When Bitcoin started in 2009, it was practically worth nothing.
Now, more than a decade later, the cryptocurrency industry has seen multiple ups and downs, peaking at more than $ 61,000 in mid-March. Acceptance from mainstream investors and businesses has also increased.
Most recently, a Singapore investor made waves in the art world when he spent a record breaking cryptocurrency valued at $ 69 million (S $ 93 million) on a digital work of art.
The buyer of the digital collage, Vignesh Sundaresan, is one of the oldest investors in Non-Fungible Tokens (NFTs). NFTs act as a novel digital asset and have grown rapidly in popularity in recent years.
Anyone can "symbolize" their work for sale as an NFT, and interest in it was fueled by million dollar sales that made headlines recently. For example, a Nyan Cat animated gif – a 2011 pop-tart flying cat meme – sold for more than $ 500,000.
The electric car giant Tesla has also started accepting Bitcoin as a payment method in the United States. Although the feature is not yet available worldwide, founder Elon Musk announced that it will be available in new markets in the future.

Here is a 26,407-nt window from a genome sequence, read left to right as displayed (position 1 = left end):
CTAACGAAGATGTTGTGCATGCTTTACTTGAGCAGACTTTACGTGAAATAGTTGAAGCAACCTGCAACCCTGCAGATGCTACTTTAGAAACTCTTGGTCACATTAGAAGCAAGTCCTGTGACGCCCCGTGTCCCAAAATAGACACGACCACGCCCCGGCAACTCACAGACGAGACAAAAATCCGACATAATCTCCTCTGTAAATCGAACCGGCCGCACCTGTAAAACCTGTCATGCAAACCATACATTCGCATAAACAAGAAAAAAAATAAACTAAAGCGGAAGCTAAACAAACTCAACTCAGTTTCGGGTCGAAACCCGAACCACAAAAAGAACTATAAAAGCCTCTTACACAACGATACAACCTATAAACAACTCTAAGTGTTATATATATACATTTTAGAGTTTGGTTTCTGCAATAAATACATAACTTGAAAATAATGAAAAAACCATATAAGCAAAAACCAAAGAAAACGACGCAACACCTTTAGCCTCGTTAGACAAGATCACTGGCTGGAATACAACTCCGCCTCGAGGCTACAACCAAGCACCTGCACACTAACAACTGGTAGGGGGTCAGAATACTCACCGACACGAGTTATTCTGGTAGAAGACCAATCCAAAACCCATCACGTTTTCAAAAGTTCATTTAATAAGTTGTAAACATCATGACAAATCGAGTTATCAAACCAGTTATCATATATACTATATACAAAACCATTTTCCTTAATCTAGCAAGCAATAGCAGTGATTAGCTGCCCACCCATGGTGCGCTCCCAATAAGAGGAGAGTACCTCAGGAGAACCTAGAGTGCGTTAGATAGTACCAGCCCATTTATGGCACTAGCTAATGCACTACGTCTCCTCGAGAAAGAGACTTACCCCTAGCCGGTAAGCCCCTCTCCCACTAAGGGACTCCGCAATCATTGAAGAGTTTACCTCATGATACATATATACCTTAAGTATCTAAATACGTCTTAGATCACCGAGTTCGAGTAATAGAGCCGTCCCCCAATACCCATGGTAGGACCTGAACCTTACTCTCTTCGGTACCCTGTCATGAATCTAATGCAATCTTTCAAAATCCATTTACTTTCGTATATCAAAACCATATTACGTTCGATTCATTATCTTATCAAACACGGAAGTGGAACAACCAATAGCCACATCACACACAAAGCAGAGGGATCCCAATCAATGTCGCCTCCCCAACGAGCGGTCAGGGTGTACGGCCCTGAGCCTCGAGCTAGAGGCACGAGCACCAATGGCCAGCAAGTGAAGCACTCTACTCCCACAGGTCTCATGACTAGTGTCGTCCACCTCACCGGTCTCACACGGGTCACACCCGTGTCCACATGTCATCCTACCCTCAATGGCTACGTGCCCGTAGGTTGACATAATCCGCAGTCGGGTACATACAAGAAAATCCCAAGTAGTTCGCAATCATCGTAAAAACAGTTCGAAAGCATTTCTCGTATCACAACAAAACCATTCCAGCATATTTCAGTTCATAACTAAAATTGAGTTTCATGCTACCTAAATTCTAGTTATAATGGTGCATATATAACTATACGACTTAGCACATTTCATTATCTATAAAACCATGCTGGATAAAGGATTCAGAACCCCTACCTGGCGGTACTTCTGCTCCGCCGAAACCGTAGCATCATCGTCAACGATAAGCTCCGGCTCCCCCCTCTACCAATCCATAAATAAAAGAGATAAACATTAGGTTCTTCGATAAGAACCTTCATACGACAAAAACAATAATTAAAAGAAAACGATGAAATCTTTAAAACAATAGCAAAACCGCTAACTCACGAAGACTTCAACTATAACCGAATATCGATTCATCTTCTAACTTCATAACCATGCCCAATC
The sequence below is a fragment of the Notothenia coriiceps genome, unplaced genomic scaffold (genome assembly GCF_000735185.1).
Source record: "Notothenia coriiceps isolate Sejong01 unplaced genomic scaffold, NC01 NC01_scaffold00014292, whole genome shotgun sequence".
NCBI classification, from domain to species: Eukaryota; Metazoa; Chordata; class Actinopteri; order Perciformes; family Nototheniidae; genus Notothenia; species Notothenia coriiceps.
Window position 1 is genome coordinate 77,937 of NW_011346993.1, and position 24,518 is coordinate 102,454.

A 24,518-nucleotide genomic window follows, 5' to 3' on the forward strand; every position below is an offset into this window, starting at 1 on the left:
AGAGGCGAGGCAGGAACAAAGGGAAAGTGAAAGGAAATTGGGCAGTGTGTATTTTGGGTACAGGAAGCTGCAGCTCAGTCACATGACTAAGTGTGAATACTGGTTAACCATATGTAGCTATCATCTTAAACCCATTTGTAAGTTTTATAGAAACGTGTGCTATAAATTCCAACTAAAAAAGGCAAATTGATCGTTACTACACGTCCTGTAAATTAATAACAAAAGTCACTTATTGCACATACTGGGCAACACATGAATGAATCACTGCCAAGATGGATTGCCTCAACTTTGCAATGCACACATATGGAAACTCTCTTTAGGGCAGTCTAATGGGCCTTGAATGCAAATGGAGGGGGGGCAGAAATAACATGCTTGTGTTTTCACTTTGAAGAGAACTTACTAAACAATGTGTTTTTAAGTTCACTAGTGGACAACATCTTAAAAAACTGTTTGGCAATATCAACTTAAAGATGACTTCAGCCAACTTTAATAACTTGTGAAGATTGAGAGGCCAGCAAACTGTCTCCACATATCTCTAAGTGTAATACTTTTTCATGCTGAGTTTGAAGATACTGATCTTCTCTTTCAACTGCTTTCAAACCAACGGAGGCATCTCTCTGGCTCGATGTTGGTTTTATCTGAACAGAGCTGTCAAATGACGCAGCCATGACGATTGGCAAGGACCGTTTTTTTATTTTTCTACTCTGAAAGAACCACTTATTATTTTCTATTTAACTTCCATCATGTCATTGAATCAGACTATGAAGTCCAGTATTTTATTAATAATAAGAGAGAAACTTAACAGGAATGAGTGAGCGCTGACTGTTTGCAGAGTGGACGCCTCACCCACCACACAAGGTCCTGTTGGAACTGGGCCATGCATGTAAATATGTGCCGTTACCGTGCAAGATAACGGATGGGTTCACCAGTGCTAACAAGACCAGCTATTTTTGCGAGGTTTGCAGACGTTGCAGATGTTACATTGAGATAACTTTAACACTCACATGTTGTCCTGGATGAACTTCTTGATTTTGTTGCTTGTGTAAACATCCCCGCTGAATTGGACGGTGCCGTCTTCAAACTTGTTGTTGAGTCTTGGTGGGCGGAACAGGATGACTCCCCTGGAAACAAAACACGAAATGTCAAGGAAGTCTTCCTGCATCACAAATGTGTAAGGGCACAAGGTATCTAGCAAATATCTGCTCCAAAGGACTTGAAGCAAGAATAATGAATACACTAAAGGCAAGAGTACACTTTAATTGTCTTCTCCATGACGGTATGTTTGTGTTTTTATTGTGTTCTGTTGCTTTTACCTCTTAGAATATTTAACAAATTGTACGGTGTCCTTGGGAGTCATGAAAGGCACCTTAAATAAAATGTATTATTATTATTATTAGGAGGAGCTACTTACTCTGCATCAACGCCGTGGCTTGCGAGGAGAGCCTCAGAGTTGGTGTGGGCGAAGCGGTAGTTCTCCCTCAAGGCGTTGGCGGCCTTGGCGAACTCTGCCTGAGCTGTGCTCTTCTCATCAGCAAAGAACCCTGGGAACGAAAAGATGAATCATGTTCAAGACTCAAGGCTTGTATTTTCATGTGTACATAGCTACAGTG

In the immediate vicinity, established local players are also keeping an eye on the area of digital assets. Last December, DBS Bank launched a blockchain-based digital exchange that enables investors to trade cryptocurrencies and companies to raise funds through tokenization of assets.
According to Raoul Pal, global macro investor, the Singapore sovereign wealth fund Temasek Holdings has apparently bought bitcoin from miners.
What is cryptocurrency and bitcoin?
Image credit: Blockgeeks
Cryptocurrency is the technology that acts as a medium for conducting financial transactions and using cryptographic technology to provide a secure platform for transactions.
On the other hand, Bitcoin is the digital currency that uses cryptocurrency. Founded in 2008 by Satoshi Nakamoto, it was created to speed up cross-border transactions, reduce government control over transactions, and simplify the process without the need for third-party intermediaries.
The main differences between Bitcoin and cryptocurrency / Photo credit: Vulcan Posgt
There are many properties of Bitcoin that make it unique and unprecedented in the history of money. For example, they are immutable, transparent, and private.
This means that it is impossible to counterfeit or forge Bitcoin, every transaction is recorded on the blockchain, and it is almost impossible for an outsider to identify the owner of a Bitcoin wallet.
While the properties of Bitcoin remain largely the same, an increasing number of uses and applications for Bitcoin are being designed exponentially.
Some use cases of Bitcoin include a cheap peer-to-peer payments network – also the one most used by the public – a darknet currency and, more recently, a financial asset that many are investing in.
Why do companies accept Bitcoin as a payment method?
The increasing popularity of cryptocurrency payments isn't the only reason for companies to accept them. There are myriad compelling reasons that could lead companies to adopt the new payment method.